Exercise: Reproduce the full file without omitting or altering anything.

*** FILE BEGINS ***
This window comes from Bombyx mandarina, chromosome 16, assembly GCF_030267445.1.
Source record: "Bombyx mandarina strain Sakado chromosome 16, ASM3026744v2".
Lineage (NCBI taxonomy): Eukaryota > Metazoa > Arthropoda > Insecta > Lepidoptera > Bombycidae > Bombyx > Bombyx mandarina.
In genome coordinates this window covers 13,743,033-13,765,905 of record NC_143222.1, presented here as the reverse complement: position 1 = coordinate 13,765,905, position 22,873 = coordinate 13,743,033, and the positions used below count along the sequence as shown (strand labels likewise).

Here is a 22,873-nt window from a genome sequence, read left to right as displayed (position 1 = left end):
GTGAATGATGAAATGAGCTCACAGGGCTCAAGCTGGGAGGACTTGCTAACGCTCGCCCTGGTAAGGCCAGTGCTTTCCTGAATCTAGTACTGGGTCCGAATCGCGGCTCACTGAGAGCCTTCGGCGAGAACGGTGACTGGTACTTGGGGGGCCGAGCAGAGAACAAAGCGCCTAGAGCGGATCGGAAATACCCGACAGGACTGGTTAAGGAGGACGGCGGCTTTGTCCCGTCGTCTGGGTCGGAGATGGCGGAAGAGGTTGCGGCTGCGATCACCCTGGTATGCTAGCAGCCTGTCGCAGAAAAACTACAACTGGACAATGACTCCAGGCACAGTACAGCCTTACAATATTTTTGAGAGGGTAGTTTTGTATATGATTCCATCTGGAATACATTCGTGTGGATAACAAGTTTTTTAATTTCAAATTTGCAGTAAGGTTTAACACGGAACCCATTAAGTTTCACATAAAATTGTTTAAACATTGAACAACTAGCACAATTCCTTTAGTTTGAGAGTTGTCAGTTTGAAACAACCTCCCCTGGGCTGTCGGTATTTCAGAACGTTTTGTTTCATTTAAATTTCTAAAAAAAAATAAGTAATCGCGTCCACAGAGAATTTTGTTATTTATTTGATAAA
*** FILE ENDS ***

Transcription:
This window comes from Bombyx mandarina, chromosome 16, assembly GCF_030267445.1.
Source record: "Bombyx mandarina strain Sakado chromosome 16, ASM3026744v2".
Lineage (NCBI taxonomy): Eukaryota > Metazoa > Arthropoda > Insecta > Lepidoptera > Bombycidae > Bombyx > Bombyx mandarina.
In genome coordinates this window covers 13,743,033-13,765,905 of record NC_143222.1, presented here as the reverse complement: position 1 = coordinate 13,765,905, position 22,873 = coordinate 13,743,033, and the positions used below count along the sequence as shown (strand labels likewise).

Here is a 22,873-nt window from a genome sequence, read left to right as displayed (position 1 = left end):
GTGAATGATGAAATGAGCTCACAGGGCTCAAGCTGGGAGGACTTGCTAACGCTCGCCCTGGTAAGGCCAGTGCTTTCCTGAATCTAGTACTGGGTCCGAATCGCGGCTCACTGAGAGCCTTCGGCGAGAACGGTGACTGGTACTTGGGGGGCCGAGCAGAGAACAAAGCGCCTAGAGCGGATCGGAAATACCCGACAGGACTGGTTAAGGAGGACGGCGGCTTTGTCCCGTCGTCTGGGTCGGAGATGGCGGAAGAGGTTGCGGCTGCGATCACCCTGGTATGCTAGCAGCCTGTCGCAGAAAAACTACAACTGGACAATGACTCCAGGCACAGTACAGCCTTACAATATTTTTGAGAGGGTAGTTTTGTATATGATTCCATCTGGAATACATTCGTGTGGATAACAAGTTTTTTAATTTCAAATTTGCAGTAAGGTTTAACACGGAACCCATTAAGTTTCACATAAAATTGTTTAAACATTGAACAACTAGCACAATTCCTTTAGTTTGAGAGTTGTCAGTTTGAAACAACCTCCCCTGGGCTGTCGGTATTTCAGAACGTTTTGTTTCATTTAAATTTCTAAAAAAAAATAAGTAATCGCGTCCACAGAGAATTTTGTTATTTATTTGATAAA